I'm a regular contributor for the delightful My Everyday Magic blog which celebrates simple abundance and gratitude. There I am known as The Song Fairy and Mondays I start the posting with ideas for everyday music magic. Music and magic simply go together. There's an element of magic that happens each time you bust out in song----from a soft, throaty hum to a full-blown, head-back, belted interpretation of a favorite song.
We're frequently delighted and not at all surprised by our young children who sing at the "drop of a hat" and give expression to feelings, creativity, and joy by channeling words and sounds into a spontaneous song.
Think about it: singing comprises emotion, vibration, rhythm and breathing----elements that stir up the very essence of what makes us human! No wonder children are so naturally compelled to sing! It feels good, it feels right! It's freeing.
So from that first organic expression of musical joy, what happens when we grow up and stop singing? So many of us buy into the notion that singing is for kids. Or that it's for super stars who were born with golden pipes, but not for us. We think that once we pass primary grade, it's time to put the kibosh on our singing voices.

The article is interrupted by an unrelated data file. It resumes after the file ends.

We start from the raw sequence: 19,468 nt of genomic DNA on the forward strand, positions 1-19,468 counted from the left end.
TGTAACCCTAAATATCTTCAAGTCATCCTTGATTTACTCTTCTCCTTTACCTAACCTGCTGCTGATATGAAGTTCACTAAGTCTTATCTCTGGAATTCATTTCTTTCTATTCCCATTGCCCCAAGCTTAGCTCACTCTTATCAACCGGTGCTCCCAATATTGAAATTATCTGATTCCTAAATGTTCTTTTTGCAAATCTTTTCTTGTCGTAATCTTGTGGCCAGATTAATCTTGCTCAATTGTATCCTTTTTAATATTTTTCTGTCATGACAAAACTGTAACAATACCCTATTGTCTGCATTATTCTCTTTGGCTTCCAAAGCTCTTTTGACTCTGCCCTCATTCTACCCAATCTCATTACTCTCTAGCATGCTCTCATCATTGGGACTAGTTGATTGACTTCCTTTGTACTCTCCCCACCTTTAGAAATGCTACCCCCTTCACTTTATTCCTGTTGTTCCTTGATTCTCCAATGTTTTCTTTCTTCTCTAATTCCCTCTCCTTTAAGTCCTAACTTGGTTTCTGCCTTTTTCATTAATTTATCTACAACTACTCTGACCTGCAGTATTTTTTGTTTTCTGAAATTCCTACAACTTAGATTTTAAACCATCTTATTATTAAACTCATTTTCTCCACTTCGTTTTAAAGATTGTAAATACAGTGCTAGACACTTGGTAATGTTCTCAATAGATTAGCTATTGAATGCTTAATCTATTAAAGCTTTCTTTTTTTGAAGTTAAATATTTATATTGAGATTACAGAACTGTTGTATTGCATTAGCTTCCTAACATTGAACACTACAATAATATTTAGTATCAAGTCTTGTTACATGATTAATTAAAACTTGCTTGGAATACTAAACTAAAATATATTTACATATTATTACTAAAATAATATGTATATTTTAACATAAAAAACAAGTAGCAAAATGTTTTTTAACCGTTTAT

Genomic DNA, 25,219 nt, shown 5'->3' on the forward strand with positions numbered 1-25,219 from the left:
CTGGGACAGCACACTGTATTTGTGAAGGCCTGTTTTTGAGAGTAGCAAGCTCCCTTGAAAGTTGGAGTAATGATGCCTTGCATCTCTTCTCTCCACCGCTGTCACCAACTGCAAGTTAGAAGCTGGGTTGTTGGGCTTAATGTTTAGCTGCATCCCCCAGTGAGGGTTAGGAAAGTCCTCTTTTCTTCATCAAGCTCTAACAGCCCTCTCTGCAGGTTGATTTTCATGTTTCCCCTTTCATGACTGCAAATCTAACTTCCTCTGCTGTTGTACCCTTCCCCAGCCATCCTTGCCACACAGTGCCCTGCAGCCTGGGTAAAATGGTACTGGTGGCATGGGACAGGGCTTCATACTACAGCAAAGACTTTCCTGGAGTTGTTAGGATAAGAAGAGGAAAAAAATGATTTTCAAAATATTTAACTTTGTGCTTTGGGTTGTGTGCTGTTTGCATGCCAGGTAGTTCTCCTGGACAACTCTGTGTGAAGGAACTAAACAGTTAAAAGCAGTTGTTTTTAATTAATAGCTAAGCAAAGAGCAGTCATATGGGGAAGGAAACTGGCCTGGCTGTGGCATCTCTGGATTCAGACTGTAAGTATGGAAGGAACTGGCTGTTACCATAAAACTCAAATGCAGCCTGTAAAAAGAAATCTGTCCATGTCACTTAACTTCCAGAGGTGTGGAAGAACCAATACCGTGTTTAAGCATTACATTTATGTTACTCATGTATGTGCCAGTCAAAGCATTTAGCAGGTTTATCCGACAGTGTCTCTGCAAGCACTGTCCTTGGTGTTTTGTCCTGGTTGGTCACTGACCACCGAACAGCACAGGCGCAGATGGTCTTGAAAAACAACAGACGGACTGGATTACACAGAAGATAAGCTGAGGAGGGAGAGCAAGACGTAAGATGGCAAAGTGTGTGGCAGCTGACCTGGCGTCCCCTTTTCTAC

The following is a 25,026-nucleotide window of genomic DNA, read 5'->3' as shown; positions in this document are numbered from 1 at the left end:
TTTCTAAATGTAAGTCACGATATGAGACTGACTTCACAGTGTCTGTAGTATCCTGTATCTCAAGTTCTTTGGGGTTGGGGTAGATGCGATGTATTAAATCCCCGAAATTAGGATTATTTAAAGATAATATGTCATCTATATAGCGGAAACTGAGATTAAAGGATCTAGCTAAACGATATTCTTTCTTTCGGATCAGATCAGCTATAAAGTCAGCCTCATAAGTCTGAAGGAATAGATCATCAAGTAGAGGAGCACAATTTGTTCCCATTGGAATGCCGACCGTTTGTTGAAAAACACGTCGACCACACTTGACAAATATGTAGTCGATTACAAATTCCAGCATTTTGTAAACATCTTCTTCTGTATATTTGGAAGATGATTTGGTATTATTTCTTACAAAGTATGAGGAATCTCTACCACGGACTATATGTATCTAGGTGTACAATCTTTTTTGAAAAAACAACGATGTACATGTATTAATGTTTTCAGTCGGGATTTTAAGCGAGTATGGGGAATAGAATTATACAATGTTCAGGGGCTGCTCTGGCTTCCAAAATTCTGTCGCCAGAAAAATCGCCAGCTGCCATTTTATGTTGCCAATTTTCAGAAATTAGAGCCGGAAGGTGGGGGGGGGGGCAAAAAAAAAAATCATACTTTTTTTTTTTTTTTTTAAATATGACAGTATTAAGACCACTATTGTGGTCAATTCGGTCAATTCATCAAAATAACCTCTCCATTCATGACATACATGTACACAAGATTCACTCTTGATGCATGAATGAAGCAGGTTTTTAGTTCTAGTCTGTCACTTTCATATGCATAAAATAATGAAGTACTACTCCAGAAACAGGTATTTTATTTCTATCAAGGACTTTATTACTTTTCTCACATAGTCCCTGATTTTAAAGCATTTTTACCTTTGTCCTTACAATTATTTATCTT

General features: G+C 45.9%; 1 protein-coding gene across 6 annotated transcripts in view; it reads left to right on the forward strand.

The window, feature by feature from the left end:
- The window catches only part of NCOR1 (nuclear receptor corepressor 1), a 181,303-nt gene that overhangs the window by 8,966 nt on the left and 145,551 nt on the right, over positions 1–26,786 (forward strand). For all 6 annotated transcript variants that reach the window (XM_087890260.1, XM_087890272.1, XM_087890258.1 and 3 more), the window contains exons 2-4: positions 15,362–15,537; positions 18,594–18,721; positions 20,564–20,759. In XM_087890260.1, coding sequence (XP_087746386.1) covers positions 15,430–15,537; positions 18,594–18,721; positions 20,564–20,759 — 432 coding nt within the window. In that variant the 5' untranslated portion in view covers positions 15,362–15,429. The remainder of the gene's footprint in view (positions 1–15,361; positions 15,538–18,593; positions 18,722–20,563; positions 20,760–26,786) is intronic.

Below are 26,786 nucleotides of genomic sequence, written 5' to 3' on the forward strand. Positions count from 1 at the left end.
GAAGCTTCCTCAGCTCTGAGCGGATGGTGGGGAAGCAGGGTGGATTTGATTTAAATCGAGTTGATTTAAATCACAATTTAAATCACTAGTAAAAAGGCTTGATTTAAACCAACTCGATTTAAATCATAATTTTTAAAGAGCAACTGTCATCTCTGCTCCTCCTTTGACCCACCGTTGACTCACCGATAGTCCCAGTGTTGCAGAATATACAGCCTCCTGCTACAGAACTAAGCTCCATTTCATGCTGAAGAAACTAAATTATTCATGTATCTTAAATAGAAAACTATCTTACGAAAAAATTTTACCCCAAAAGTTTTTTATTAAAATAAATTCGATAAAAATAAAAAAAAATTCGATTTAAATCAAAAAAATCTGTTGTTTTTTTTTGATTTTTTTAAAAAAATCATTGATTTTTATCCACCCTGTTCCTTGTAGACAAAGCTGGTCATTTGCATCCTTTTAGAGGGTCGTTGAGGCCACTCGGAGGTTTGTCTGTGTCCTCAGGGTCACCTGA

What happened? Were we told at some point to stop singing? That it was embarrassing to sing, or uncool? Or did we pick up the idea that we would never be able to sing like our idols, so stop trying?
As an adult, do you hear yourself saying that you're not a musician, or musically inclined, or that you can't sing?
If so, this it the time to rethink these misconceptions. Because if you can talk, you can sing. In fact, I believe you were born to sing. Does this mean that I think you're all destined for the stage and a professional singing career? No, of course not. (There's another blog post for those with that heart's desire!) What I want is to encourage you to rediscover your singing voice by simply singing. You had it once, and you deserve to reclaim it: the sheer joy of singing and the way the sound, rhythm, and words feel resonating through you.
And what if someone tells you to "stop doing that!" for whatever reason? Your friend, mate, or child? Especially as you warm up to reconnecting with your authentic voice? Yes, that may happen. And this is where you buck those old self-defeating notions and declare gently but firmly that singing is a good thing and you intend to keep on singing. All in an appropriate place and time, of course. (You be the judge; you'll know when it's right, or not!)
Finally, to parents and other child guardians: whatever you do, be your kid's champion as she/he sings, and don't give them the idea that there is even such a thing as a "bad singer" or a "bad voice". Explore ways to guide children in their singing and introduce them to a variety of genres. Let them become life-long lovers of the joy of singing.